At a Glance
Hereditary factor XIII deficiency can be considered in a patient with delayed bleeding after minor trauma in whom more common etiologies have been excluded. Hereditary factor XIII deficiency is rare, affecting 1 in 2-5 million persons.
Umbilical stump bleeding as a newborn is a characteristic feature. The risk for spontaneous intracranial hemorrhage is increased, which is the most feared complication. Patients may also experience bruising, intramuscular hematomas, menorrhagia and poor wound healing. Hemarthrosis is not common. Pregnant women with this disorder commonly have miscarriages. Inheritance is autosomal recessive; thus, the parents typically have no bleeding symptoms and a family history of bleeding might therefore be absent. Siblings, however, have a 25% chance of being similarly affected. A survey of affected families suggested that heterozygous carriers might have bleeding symptoms.
The prothrombin time (PT) and activated partial thromboplastin time (aPTT) are normal.
What Tests Should I Request to Confirm My Clinical Dx? In addition, what follow-up tests might be useful?
The PT and aPTT will not detect factor XIII deficiency. Most laboratories use a factor XIII screening assay, called the clot solubility test, which can only detect severe deficiencies with less than approximately 2% factor XIII. To perform this test, a clot is formed by adding calcium (most commonly) or thrombin to the patient plasma sample. The clot is then immersed for 24 hours in urea (most commonly), acetic acid or chloroacetic acid. If factor XIII is present, the clot remains intact because factor XIII will have stabilized the clot by incorporating covalent bonds between the fibrin strands. If factor XIII is severely reduced (e.g. <2%), the clot lyses and disappears.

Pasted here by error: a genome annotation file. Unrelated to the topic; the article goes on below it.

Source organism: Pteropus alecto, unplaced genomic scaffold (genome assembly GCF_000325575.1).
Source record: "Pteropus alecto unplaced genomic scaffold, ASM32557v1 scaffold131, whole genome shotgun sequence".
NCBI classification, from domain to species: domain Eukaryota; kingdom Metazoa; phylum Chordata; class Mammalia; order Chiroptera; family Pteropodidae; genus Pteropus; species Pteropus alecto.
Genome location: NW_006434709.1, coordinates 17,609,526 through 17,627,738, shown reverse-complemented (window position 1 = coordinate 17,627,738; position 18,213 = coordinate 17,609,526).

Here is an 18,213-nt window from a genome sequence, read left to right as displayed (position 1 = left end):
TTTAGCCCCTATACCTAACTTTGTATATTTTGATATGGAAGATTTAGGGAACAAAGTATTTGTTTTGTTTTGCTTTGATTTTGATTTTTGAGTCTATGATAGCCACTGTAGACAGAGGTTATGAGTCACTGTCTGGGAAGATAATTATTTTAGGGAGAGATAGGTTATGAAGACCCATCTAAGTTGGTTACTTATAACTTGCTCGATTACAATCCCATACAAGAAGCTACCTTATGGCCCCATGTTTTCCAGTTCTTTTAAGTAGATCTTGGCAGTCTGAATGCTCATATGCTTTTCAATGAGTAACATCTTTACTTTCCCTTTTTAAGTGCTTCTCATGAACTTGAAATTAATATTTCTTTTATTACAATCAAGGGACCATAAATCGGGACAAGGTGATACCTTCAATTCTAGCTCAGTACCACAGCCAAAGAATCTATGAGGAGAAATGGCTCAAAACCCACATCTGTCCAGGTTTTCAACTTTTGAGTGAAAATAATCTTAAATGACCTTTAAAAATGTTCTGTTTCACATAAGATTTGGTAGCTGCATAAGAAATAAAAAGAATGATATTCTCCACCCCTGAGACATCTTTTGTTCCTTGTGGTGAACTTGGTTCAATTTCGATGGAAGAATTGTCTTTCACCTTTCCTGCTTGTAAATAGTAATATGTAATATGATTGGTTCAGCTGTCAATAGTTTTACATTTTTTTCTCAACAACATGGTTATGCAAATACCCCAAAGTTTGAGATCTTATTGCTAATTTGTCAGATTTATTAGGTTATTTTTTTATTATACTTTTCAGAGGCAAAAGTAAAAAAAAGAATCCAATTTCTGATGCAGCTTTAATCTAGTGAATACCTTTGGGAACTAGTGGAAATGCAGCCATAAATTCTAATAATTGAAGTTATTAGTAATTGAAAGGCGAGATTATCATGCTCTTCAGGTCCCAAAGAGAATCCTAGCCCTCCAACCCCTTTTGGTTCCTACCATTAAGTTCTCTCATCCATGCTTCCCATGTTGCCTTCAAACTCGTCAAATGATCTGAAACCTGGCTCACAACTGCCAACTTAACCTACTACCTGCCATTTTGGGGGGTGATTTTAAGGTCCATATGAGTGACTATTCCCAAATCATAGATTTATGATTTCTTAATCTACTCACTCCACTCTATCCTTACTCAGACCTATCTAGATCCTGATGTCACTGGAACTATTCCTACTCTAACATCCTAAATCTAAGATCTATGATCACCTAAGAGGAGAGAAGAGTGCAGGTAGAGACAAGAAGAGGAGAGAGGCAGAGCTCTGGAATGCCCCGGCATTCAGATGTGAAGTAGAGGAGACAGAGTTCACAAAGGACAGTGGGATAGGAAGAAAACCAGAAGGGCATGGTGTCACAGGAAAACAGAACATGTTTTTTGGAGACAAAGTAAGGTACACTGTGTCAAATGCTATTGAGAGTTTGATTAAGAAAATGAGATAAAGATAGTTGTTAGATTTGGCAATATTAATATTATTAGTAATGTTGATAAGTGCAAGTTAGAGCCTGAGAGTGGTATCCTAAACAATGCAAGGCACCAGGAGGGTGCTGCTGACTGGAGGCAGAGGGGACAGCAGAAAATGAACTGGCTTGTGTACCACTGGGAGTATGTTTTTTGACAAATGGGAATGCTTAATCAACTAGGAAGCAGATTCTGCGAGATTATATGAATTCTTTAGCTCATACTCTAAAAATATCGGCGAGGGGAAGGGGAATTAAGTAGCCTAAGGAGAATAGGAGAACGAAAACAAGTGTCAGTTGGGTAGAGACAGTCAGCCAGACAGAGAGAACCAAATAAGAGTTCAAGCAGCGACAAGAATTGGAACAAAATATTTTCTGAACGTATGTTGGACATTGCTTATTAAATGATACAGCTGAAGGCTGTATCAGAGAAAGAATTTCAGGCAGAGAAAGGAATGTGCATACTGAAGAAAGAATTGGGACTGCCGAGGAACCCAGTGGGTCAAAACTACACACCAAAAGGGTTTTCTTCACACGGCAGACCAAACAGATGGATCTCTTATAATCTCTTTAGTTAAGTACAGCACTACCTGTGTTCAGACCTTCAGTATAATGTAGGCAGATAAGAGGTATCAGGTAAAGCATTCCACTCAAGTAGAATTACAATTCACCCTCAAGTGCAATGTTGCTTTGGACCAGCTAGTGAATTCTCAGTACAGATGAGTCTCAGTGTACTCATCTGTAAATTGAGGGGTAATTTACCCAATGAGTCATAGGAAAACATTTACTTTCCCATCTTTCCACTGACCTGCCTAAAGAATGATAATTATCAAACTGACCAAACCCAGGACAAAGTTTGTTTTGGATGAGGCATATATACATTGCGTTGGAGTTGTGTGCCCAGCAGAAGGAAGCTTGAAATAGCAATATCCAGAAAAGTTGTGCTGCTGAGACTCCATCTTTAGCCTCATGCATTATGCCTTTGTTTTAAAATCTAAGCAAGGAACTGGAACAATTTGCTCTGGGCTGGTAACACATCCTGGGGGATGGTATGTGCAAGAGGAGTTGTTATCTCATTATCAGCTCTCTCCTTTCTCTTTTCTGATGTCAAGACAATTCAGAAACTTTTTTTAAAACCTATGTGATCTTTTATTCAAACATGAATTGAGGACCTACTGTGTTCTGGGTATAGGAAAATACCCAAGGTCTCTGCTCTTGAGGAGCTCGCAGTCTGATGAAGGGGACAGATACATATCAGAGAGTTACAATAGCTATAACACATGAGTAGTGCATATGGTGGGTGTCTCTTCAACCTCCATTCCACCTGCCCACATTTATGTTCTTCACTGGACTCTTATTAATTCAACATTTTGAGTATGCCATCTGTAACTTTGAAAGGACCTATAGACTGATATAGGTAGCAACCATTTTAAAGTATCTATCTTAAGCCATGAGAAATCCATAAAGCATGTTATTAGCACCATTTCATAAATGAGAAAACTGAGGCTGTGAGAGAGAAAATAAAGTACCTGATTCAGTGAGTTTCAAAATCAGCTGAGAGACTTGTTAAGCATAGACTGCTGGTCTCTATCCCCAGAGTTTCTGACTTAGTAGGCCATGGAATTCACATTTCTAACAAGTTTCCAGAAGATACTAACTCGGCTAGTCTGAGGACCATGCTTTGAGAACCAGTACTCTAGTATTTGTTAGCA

An antiplasmin activity assay should be performed if the clot lyses in the clot solubility assay because antiplasmin deficiency can also cause an abnormal clot solubility result. This is because factor XIII also crosslinks antiplasmin to fibrin, protecting the fibrin clot from fibrinolysis by plasmin.